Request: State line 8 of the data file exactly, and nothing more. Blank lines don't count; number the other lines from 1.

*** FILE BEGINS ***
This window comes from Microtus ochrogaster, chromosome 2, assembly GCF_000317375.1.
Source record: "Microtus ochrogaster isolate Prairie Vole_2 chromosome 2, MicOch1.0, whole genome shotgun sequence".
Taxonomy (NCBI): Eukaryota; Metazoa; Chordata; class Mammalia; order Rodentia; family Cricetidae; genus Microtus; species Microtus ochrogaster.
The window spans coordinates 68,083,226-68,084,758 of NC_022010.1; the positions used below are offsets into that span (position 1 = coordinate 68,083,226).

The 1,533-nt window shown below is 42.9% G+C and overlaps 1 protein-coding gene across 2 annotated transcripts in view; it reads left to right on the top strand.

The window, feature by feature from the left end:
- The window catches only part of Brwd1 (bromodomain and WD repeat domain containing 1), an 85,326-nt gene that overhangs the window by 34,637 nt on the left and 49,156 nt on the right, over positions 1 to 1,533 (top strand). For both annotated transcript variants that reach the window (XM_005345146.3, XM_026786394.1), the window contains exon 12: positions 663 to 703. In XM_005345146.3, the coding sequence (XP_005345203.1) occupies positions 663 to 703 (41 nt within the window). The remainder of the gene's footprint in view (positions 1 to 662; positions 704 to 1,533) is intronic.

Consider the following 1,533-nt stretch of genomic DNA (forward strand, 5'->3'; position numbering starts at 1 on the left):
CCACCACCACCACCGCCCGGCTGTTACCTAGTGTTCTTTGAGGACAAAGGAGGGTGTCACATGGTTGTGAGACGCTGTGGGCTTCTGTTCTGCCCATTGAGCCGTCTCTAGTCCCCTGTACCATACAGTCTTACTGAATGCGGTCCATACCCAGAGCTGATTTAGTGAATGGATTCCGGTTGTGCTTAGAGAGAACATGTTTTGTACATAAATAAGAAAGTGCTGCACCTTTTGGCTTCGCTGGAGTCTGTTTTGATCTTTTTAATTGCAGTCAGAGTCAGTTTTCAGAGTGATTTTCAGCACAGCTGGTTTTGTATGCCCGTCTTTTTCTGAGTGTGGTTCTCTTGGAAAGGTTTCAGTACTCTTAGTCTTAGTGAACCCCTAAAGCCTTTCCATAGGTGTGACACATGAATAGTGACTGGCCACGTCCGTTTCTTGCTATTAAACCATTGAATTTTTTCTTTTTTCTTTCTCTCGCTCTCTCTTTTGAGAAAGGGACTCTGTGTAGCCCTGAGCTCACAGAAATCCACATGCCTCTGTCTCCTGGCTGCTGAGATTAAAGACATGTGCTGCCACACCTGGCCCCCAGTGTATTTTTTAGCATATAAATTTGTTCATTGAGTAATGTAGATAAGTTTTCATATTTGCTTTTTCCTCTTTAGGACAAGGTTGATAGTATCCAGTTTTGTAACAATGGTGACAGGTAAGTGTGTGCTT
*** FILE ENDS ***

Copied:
Consider the following 1,533-nt stretch of genomic DNA (forward strand, 5'->3'; position numbering starts at 1 on the left):